Modelling disease progression in myeloproliferative neoplasia patients

Myeloproliferative neoplasms (MPN), e.g. such as JAK2-mutated MPN and BCR-ABL-positive CML, represent very attractive diseases to study multi-step malignant transformation in vivo and in vitro for the following reasons: these diseases represent molecularly well-defined malignant stem cell disorders that follow a robust and characteristic clinical course. The malignant stem cell compartment seems rather oligoclonal at disease onset and can then be treated successfully with molecular targeted TKI-based approaches. Still, the different MPN subtypes are (although at different frequency and kinetics) typically characterized by eventual disease progression from a rather “benign” early chronic state both towards myelofibrosis and/or leukemic transformation. The identification of biomarkers that are able to reliably predict the individual transition from the chronic state (characterized by increased cellular turnover) to the more malignant, aggressive state (due to the acquisition of a additional differentiation block) of the disease is crucial for therapy, but extremely challenging because of the heterogeneity of the cell populations involved, the complexity of the underlying mechanisms as well as their mutual interactions. The extraction of predictive models out of complex multivariate data sets accessible today requires the development of advanced computational methodologies as well as adjusted experimental and clinical validation.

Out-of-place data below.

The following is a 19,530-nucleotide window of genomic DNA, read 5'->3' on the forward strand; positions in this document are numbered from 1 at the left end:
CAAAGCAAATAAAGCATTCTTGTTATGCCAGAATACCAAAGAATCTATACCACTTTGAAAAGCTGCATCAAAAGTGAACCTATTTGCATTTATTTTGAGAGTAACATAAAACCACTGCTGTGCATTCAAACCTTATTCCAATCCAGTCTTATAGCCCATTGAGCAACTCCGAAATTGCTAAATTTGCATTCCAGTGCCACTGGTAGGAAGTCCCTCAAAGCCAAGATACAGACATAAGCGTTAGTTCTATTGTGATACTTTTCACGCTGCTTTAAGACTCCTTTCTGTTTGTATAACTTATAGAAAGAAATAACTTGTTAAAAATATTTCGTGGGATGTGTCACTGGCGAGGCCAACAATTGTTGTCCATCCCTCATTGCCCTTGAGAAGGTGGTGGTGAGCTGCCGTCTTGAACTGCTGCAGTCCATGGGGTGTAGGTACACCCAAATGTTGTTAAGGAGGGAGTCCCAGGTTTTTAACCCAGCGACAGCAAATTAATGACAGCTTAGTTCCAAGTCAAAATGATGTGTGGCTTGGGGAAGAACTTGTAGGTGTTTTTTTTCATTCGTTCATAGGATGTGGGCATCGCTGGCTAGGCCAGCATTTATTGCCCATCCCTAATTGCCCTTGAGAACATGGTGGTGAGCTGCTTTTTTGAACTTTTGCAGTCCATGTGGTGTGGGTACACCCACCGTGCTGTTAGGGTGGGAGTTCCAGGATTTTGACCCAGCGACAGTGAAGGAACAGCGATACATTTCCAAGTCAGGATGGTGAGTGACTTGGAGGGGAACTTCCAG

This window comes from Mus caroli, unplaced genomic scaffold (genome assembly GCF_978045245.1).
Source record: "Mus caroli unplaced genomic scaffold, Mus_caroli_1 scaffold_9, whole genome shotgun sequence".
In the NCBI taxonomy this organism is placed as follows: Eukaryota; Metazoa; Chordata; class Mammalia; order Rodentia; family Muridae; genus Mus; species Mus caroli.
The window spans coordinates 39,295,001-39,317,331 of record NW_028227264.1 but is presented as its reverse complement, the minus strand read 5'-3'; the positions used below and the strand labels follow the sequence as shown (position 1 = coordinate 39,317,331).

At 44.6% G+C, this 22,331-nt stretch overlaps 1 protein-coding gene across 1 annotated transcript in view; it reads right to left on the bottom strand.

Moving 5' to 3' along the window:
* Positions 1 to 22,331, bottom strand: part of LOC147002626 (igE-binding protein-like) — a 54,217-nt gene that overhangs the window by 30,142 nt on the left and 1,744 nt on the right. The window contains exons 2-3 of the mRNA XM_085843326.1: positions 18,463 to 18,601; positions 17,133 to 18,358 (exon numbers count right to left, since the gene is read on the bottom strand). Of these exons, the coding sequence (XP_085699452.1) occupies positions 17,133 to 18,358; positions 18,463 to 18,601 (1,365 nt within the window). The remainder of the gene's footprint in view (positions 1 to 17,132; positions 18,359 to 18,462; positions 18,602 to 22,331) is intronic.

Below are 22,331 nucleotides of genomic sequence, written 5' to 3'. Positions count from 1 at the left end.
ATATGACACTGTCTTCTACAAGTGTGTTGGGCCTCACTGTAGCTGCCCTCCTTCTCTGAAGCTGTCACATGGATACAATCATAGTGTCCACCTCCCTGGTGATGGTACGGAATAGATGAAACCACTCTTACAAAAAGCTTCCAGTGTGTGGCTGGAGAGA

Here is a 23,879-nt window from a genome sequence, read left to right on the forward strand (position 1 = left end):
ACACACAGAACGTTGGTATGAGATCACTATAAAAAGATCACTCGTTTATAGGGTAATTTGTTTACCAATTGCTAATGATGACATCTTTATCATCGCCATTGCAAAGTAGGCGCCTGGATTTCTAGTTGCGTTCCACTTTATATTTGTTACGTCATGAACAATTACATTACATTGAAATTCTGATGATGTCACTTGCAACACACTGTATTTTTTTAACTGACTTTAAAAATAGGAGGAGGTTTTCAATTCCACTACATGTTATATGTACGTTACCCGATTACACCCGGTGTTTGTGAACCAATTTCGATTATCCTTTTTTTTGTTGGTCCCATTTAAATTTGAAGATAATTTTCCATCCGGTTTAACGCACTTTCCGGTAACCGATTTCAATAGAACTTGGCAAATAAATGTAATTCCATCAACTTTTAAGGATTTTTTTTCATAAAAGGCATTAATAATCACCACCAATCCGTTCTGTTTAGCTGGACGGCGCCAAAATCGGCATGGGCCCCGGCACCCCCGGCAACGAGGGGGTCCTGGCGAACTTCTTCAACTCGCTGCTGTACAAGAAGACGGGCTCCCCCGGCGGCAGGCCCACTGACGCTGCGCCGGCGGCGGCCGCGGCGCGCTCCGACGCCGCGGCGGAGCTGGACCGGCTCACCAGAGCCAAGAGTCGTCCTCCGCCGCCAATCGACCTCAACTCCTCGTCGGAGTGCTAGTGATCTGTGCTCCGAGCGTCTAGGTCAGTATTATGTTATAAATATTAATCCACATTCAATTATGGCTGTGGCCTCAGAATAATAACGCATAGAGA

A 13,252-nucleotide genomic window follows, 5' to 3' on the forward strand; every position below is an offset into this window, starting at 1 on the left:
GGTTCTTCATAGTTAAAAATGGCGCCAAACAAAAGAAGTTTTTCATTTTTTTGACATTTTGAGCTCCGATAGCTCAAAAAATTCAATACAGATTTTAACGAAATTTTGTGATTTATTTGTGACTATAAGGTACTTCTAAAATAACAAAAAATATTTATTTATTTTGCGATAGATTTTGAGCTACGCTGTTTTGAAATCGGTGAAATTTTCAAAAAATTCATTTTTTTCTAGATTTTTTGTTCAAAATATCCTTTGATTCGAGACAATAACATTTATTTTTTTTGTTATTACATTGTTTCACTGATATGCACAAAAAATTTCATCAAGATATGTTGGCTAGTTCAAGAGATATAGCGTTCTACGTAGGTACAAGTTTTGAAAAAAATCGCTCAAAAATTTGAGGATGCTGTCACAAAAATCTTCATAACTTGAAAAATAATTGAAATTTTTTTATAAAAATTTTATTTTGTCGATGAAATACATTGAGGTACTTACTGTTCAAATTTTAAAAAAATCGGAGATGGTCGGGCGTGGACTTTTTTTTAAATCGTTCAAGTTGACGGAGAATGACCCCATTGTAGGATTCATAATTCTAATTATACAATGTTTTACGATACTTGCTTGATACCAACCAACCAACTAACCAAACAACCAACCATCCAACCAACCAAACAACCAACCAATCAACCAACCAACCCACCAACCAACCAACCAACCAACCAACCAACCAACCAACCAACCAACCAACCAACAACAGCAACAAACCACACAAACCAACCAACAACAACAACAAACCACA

In chronic myeloid leukemia (CML), we have previously been successful in the modelling of predominant modes of action from data analyzing patterns as well as kinetics of resistance development to tyrosine kinase inhibitors (TKI). By working on the identification of biomarker signatures characteristic for the transition from chronic phase (CP) CML to accelerated phase (AP) or blast crisis (BC), we can show that the models fit well to the generic concepts of transition states in complex systems.

 

 

These findings indicate optionally generic applicability of these concepts which will now be extended to other types MPN by using available in silico data complemented by newly generated “-omics” data on well-defined subpopulations of patient cells. Results will be validated clinically within the SAL-MPN registry as well as clinical prospective trials.

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